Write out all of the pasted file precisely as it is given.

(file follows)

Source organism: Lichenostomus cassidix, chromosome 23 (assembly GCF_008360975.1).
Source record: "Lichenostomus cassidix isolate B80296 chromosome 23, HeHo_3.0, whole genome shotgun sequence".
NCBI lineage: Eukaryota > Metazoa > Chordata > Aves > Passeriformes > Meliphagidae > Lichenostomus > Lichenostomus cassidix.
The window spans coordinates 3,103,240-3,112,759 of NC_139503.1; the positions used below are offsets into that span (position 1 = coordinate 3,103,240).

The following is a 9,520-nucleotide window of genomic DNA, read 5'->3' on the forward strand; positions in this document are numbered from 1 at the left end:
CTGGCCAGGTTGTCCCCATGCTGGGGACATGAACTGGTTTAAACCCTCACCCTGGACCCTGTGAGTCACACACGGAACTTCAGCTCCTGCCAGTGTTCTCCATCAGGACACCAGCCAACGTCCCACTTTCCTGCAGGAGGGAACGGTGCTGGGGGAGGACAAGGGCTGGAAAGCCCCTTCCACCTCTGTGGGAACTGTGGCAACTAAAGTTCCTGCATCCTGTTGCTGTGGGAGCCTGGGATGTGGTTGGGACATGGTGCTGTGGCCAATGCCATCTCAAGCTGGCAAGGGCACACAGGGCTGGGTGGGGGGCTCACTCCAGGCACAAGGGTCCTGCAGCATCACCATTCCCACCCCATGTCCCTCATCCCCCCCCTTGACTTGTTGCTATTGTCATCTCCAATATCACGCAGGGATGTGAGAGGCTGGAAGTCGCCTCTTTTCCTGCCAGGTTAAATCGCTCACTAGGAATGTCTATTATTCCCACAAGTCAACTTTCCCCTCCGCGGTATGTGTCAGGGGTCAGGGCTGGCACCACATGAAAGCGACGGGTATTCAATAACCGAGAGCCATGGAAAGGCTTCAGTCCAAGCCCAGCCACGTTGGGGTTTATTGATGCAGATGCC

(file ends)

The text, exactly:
Source organism: Lichenostomus cassidix, chromosome 23 (assembly GCF_008360975.1).
Source record: "Lichenostomus cassidix isolate B80296 chromosome 23, HeHo_3.0, whole genome shotgun sequence".
NCBI lineage: Eukaryota > Metazoa > Chordata > Aves > Passeriformes > Meliphagidae > Lichenostomus > Lichenostomus cassidix.
The window spans coordinates 3,103,240-3,112,759 of NC_139503.1; the positions used below are offsets into that span (position 1 = coordinate 3,103,240).

The following is a 9,520-nucleotide window of genomic DNA, read 5'->3' on the forward strand; positions in this document are numbered from 1 at the left end:
CTGGCCAGGTTGTCCCCATGCTGGGGACATGAACTGGTTTAAACCCTCACCCTGGACCCTGTGAGTCACACACGGAACTTCAGCTCCTGCCAGTGTTCTCCATCAGGACACCAGCCAACGTCCCACTTTCCTGCAGGAGGGAACGGTGCTGGGGGAGGACAAGGGCTGGAAAGCCCCTTCCACCTCTGTGGGAACTGTGGCAACTAAAGTTCCTGCATCCTGTTGCTGTGGGAGCCTGGGATGTGGTTGGGACATGGTGCTGTGGCCAATGCCATCTCAAGCTGGCAAGGGCACACAGGGCTGGGTGGGGGGCTCACTCCAGGCACAAGGGTCCTGCAGCATCACCATTCCCACCCCATGTCCCTCATCCCCCCCCTTGACTTGTTGCTATTGTCATCTCCAATATCACGCAGGGATGTGAGAGGCTGGAAGTCGCCTCTTTTCCTGCCAGGTTAAATCGCTCACTAGGAATGTCTATTATTCCCACAAGTCAACTTTCCCCTCCGCGGTATGTGTCAGGGGTCAGGGCTGGCACCACATGAAAGCGACGGGTATTCAATAACCGAGAGCCATGGAAAGGCTTCAGTCCAAGCCCAGCCACGTTGGGGTTTATTGATGCAGATGCC